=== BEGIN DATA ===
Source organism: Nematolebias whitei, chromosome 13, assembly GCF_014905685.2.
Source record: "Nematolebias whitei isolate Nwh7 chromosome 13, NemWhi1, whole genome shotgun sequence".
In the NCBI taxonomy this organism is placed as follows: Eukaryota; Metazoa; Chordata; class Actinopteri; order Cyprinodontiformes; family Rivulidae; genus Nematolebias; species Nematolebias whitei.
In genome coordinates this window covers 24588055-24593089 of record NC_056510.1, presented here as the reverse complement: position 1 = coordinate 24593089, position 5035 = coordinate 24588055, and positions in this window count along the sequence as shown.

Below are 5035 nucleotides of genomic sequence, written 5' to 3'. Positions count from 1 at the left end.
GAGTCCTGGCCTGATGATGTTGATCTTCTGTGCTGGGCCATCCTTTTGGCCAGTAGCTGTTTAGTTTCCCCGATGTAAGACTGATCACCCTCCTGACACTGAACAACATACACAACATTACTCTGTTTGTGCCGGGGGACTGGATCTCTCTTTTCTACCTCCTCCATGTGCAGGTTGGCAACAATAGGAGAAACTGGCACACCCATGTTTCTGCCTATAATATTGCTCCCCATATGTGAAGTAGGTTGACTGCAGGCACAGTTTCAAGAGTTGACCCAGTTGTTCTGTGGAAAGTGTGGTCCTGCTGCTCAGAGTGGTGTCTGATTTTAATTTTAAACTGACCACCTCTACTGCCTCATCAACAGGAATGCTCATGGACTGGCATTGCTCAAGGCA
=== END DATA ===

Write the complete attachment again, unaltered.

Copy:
Source organism: Nematolebias whitei, chromosome 13, assembly GCF_014905685.2.
Source record: "Nematolebias whitei isolate Nwh7 chromosome 13, NemWhi1, whole genome shotgun sequence".
In the NCBI taxonomy this organism is placed as follows: Eukaryota; Metazoa; Chordata; class Actinopteri; order Cyprinodontiformes; family Rivulidae; genus Nematolebias; species Nematolebias whitei.
In genome coordinates this window covers 24588055-24593089 of record NC_056510.1, presented here as the reverse complement: position 1 = coordinate 24593089, position 5035 = coordinate 24588055, and positions in this window count along the sequence as shown.

Below are 5035 nucleotides of genomic sequence, written 5' to 3'. Positions count from 1 at the left end.
GAGTCCTGGCCTGATGATGTTGATCTTCTGTGCTGGGCCATCCTTTTGGCCAGTAGCTGTTTAGTTTCCCCGATGTAAGACTGATCACCCTCCTGACACTGAACAACATACACAACATTACTCTGTTTGTGCCGGGGGACTGGATCTCTCTTTTCTACCTCCTCCATGTGCAGGTTGGCAACAATAGGAGAAACTGGCACACCCATGTTTCTGCCTATAATATTGCTCCCCATATGTGAAGTAGGTTGACTGCAGGCACAGTTTCAAGAGTTGACCCAGTTGTTCTGTGGAAAGTGTGGTCCTGCTGCTCAGAGTGGTGTCTGATTTTAATTTTAAACTGACCACCTCTACTGCCTCATCAACAGGAATGCTCATGGACTGGCATTGCTCAAGGCA